The health case for putting a price on pollution

Climate change is an emergency causing systemic damage to the health and well-being of many around the world, including Canada

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By Courtney Howard
and Ryan Meili
EvidenceNetwork.ca

YELLOWKNIFE, N.W.T., SASKATOON, Sask. Nov. 2, 2016/ Troy Media/ – Climate change is the biggest health threat of the 21st century, according to the World Health Organization (WHO).

What does it mean for Canada and how can we respond?

climate change health
Courtney Howard

Canada has already seen smoke-related health impacts and stressful evacuations as the result of increased wildfires; the spread of Lyme disease; and food security and mental health challenges related to rapid changes in the Far North, which is two to three degrees Celsius warmer than it was in the 1950s.

Climate change is no longer just a suspected diagnosis. It’s a health emergency, causing systemic damage to the well-being of many around the world, including Canada. The consequences are far-reaching: climate-related drought and subsequent crop failure are exacerbating factors in the conflict in Syria, for example.

climate change health pollution
Ryan Meili

The Lancet, one of the world’s most respected medical journals, reports that based on current emissions trajectories, temperature increases over the next 85 years may bring dire consequences. It says resultant sea-level rise, malnutrition, conflict and other destabilizing factors would to be “incompatible with an organized global community.”

But the flip side of crisis is opportunity. The central conclusion of The Lancet’s 2015 Commission on Climate Change and Health is that tackling climate change may be the biggest health opportunity of our time. This report tapped the knowledge of some of the world’s most prominent economists, physicians, urban planners and other experts.

Their assessment? “The single most powerful strategic instrument to inoculate human health against the risks of climate change would be for governments to introduce strong and sustained carbon pricing.”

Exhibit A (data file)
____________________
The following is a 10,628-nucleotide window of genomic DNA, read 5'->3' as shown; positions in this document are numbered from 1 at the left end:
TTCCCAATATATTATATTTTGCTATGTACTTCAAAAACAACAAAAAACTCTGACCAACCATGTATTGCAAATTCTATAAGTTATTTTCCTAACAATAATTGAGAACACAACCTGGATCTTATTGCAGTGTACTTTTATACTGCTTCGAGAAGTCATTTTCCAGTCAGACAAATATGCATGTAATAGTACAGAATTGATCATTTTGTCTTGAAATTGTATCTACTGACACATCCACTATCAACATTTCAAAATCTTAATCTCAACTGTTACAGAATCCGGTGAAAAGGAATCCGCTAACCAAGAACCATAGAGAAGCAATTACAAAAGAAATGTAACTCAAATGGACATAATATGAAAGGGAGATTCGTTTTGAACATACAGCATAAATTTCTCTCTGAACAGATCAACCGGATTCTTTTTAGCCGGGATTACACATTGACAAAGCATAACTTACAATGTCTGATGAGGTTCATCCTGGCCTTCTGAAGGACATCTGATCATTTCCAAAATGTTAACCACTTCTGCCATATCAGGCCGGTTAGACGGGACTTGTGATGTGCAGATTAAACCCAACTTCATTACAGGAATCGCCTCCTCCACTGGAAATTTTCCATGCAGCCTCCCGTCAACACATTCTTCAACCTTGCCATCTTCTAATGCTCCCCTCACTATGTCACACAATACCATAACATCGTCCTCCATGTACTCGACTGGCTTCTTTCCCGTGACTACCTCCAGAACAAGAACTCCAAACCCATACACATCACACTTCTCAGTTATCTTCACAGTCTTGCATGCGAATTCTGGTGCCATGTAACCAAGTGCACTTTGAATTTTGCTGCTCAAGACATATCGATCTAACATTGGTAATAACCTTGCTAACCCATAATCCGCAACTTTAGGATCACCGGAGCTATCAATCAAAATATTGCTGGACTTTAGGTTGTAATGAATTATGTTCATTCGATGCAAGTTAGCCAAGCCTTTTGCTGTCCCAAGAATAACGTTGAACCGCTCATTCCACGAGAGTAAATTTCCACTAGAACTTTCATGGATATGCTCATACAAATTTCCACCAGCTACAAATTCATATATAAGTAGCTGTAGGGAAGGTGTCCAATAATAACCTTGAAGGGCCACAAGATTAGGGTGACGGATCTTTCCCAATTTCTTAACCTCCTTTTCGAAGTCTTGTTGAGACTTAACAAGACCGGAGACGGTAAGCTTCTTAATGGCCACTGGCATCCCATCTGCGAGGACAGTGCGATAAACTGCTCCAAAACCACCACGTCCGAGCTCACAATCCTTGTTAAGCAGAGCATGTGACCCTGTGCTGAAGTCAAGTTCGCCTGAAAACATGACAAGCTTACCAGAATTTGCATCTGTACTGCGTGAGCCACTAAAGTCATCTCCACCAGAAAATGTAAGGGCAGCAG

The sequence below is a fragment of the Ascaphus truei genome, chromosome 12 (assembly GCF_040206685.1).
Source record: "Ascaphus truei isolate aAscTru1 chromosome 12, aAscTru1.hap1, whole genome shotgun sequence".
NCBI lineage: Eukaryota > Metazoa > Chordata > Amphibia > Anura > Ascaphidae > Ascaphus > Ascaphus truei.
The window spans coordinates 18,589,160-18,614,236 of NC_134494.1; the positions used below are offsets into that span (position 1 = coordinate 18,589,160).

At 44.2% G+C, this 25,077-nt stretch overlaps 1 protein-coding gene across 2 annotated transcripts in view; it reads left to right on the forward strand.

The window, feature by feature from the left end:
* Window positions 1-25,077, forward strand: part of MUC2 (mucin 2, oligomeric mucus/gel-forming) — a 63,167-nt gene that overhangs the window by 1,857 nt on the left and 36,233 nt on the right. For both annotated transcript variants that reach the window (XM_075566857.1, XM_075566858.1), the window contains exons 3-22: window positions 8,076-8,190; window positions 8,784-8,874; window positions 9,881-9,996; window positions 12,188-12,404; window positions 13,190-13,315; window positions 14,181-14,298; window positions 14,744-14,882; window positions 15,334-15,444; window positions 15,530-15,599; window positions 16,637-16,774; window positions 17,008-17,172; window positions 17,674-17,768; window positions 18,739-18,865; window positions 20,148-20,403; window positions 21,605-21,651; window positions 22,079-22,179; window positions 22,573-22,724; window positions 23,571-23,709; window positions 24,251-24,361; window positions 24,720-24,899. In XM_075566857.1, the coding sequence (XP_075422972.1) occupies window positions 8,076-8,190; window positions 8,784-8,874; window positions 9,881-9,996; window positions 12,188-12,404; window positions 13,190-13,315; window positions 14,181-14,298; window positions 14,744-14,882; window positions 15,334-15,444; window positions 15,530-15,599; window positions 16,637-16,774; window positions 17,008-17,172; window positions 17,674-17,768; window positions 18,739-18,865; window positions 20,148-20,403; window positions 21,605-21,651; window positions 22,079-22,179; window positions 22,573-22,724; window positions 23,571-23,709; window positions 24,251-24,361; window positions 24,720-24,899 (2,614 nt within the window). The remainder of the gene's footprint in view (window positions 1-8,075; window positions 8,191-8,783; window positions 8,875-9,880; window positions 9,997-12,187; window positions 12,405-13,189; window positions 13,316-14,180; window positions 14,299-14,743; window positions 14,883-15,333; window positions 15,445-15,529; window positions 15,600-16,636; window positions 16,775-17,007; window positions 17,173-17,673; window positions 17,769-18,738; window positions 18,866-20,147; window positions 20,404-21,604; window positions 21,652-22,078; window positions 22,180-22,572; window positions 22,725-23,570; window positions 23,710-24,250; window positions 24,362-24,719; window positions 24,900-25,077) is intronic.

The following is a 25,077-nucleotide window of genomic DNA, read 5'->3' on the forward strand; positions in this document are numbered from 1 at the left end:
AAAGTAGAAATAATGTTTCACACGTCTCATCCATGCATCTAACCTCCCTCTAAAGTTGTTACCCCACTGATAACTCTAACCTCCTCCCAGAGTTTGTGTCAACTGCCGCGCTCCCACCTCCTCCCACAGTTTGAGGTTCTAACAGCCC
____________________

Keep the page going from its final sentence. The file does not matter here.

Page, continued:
[popup url=”http://www.thelancet.com/journals/lancet/article/PIIS0140-6736(15)60854-6/fulltext” height=”1000″ width=”1200″ scrollbars=”1″]The Lancet[/popup] likened carbon pricing to methods already used successfully around the world, such as tobacco taxation. And citing The Lancet, in 2015 the Canadian Medical Association (CMA) passed a motion to promote the health benefits of a strong, predictable price on carbon emissions.

Given that, the federal government should be applauded for its plan to put a minimum price on carbon.

In British Columbia, per capita consumption of fossil fuels covered by that province’s carbon tax decreased by 16 per cent between 2007 and 2013. And studies showed a decrease of up to 15 per cent in greenhouse gas emissions compared with what would have occurred with no tax.

Decreasing fossil fuel use cuts local air pollution, which has immediate benefits for health. WHO attributes one in every eight deaths worldwide to air pollution. In 2008, CMA estimated that air pollution resulted in 11,000 hospital admissions and 21,000 deaths in Canada annually, at a cost to the health system of over $8 billion. And air pollution-related illness in Toronto has dropped in the years following the closure of Ontario’s coal plants. As a carbon price drives society towards decreased fossil fuel use, air pollution is expected to decrease, resulting in immediate health benefits.

What if illness from air pollution decreased across Canada? Any cost-benefit analyses of carbon pricing must include estimates of the broad impact of carbon pricing on rates and costs of asthma, chronic obstructive pulmonary disease and heart disease.

A formal health impact assessment at the provincial level would help ensure that carbon pricing doesn’t penalize those with the least means while optimizing overall health. Strategies must include a predictable, reasonable rollout so people can make progressively lower-carbon choices; and tax rebates or a tax shift. For example, the B.C. government cut personal and corporate income tax to compensate for carbon pricing.

Other measures will be required to help Canadians do our fair share and meet international commitments, but a national minimum price on carbon is a significant step forward. There’s much room for the provinces to determine the best way to introduce carbon pricing and how to use the revenue generated.

The world is going low-carbon. Canada has agreed to a G7 pledge to completely decarbonize by 2100 and has signed the Paris climate change agreement, which takes effect on Nov. 4.

If climate change is the biggest threat to human health, a robust response is our greatest opportunity to make positive change. A national carbon price is a key step in keeping us – and our children – alive and thriving.

It’s crucial if we are going to manage the impact of climate change and pollution.

Courtney Howard is an emergency physician in Yellowknife and the climate-health lead board member for the Canadian Association of Physicians for the Environment. Ryan Meili is a family physician in Saskatoon, an expert advisor with EvidenceNetwork.ca and founder of Upstream.

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